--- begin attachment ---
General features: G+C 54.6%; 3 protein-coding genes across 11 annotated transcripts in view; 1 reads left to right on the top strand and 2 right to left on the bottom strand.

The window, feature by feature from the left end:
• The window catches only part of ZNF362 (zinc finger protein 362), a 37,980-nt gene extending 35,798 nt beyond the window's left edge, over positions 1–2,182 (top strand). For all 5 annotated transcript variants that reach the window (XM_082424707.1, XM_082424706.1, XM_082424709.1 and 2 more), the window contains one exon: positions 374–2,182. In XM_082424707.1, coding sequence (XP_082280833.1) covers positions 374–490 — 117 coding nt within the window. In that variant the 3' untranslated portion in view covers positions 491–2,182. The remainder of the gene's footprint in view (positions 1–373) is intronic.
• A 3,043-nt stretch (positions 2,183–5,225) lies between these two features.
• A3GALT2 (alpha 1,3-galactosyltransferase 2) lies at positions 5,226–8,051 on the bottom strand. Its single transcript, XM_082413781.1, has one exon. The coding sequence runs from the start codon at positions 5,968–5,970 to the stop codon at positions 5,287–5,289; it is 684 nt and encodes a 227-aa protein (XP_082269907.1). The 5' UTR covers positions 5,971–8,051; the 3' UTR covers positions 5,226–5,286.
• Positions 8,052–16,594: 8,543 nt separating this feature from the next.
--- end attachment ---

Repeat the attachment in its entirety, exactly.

General features: G+C 54.6%; 3 protein-coding genes across 11 annotated transcripts in view; 1 reads left to right on the top strand and 2 right to left on the bottom strand.

The window, feature by feature from the left end:
• The window catches only part of ZNF362 (zinc finger protein 362), a 37,980-nt gene extending 35,798 nt beyond the window's left edge, over positions 1–2,182 (top strand). For all 5 annotated transcript variants that reach the window (XM_082424707.1, XM_082424706.1, XM_082424709.1 and 2 more), the window contains one exon: positions 374–2,182. In XM_082424707.1, coding sequence (XP_082280833.1) covers positions 374–490 — 117 coding nt within the window. In that variant the 3' untranslated portion in view covers positions 491–2,182. The remainder of the gene's footprint in view (positions 1–373) is intronic.
• A 3,043-nt stretch (positions 2,183–5,225) lies between these two features.
• A3GALT2 (alpha 1,3-galactosyltransferase 2) lies at positions 5,226–8,051 on the bottom strand. Its single transcript, XM_082413781.1, has one exon. The coding sequence runs from the start codon at positions 5,968–5,970 to the stop codon at positions 5,287–5,289; it is 684 nt and encodes a 227-aa protein (XP_082269907.1). The 5' UTR covers positions 5,971–8,051; the 3' UTR covers positions 5,226–5,286.
• Positions 8,052–16,594: 8,543 nt separating this feature from the next.